Britons aged 18-29 will be offered an alternative to the Oxford-AstraZeneca vaccine where available, government advisors have decided.

Currently, the UK is also rolling out the Pfizer jab, and the first doses of the Moderna vaccine were administered today in Wales.

The decision from the Joint Committee on Vaccination and Immunisation follows a review of the Oxford jab by the Medicines and Healthcare products Regulatory Agency.

At the weekend, it was revealed that 30 people who have had the vaccine in the UK have developed a blood clot, out of a total 18.1 million people who have received it.

The Medicines and Healthcare Products Regulatory Agency (MHRA) confirmed seven of those people had died as of 24 March.

This afternoon, Boris Johnson said the government believes the Oxford/AstraZeneca vaccine is “safe”, telling reporters on a visit to Cornwall: “But the crucial thing for everybody is to listen to what the scientists, the medical experts have to say later on today.”

On the vaccination programme, he added: “You can really start to see some of the benefits of that – it’s pretty clear that the decline in the number of deaths, the decline in the number of hospitalisations is being fuelled, is being assisted, the steepness of that decline is being helped by the roll-out of the vaccines so it’s very important for everybody to continue to get your second jab when you’re asked to come forward for your turn.”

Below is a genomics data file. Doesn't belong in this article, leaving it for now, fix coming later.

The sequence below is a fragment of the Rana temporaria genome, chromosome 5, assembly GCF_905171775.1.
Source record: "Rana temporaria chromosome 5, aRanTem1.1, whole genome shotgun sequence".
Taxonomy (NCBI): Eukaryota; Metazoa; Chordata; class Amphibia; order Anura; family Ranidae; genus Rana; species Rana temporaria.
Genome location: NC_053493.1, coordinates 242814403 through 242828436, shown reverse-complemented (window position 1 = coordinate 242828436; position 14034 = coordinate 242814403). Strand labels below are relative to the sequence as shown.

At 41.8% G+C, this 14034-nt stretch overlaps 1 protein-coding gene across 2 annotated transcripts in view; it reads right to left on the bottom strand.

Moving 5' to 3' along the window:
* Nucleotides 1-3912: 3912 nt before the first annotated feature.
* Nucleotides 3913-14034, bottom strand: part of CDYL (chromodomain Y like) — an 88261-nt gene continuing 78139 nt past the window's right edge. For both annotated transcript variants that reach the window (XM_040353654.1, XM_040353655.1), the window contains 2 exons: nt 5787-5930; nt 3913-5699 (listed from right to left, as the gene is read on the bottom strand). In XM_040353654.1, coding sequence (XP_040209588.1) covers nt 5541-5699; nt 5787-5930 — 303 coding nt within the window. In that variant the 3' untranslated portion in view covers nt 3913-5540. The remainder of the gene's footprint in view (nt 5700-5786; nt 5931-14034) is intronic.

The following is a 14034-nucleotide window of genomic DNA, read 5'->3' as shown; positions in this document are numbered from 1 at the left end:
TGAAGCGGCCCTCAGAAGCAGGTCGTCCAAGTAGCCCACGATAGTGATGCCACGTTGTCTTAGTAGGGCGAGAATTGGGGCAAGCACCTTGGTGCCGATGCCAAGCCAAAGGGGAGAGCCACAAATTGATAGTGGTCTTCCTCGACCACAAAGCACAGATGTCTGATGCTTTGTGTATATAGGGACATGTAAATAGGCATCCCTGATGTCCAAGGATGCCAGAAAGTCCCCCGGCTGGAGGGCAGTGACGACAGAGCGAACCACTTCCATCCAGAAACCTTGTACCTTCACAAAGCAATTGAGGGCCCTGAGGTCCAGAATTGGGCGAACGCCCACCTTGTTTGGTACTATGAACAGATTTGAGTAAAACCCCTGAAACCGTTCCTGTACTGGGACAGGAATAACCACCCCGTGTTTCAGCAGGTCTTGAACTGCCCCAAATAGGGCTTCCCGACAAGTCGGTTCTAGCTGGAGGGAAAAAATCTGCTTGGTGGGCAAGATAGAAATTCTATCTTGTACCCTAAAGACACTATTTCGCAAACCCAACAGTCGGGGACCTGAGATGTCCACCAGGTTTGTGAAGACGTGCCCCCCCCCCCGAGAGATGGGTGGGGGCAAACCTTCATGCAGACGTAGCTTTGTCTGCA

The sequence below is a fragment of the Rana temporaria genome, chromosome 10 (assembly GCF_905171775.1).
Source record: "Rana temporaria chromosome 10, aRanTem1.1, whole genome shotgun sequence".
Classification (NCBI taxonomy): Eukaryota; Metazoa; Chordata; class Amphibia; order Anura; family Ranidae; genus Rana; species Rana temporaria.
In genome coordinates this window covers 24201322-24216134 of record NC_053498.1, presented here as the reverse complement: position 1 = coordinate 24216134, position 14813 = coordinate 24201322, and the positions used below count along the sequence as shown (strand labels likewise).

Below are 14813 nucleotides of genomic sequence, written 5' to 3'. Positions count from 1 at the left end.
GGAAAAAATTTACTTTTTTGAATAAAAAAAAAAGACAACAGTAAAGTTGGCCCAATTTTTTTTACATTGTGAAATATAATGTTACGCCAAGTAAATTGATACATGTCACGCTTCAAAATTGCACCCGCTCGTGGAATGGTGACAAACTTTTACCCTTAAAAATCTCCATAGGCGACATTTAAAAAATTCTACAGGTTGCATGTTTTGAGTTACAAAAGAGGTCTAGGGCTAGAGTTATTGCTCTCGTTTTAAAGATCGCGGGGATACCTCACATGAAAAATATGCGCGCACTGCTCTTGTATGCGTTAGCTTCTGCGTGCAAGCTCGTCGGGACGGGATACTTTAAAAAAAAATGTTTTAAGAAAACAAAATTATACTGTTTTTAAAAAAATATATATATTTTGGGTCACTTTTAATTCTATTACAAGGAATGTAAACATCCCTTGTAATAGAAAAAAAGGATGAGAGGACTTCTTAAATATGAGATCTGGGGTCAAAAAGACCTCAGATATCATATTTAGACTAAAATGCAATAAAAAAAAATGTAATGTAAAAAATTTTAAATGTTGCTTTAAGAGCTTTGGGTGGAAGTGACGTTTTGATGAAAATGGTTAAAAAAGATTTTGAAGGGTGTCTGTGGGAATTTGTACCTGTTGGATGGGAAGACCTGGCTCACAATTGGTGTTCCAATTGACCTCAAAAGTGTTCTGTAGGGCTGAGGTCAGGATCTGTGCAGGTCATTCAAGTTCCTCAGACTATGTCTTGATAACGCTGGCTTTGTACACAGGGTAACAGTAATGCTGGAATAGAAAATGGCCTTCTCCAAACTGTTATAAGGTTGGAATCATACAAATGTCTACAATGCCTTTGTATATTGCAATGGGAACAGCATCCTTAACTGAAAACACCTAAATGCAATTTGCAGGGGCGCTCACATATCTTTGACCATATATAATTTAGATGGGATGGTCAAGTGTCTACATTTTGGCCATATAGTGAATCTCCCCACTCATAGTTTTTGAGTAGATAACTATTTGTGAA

The development comes as the EU’s medicines regulator announced the conclusions of its own review, saying that “unusual blood clots” should be listed as a “very rare” side-effect.

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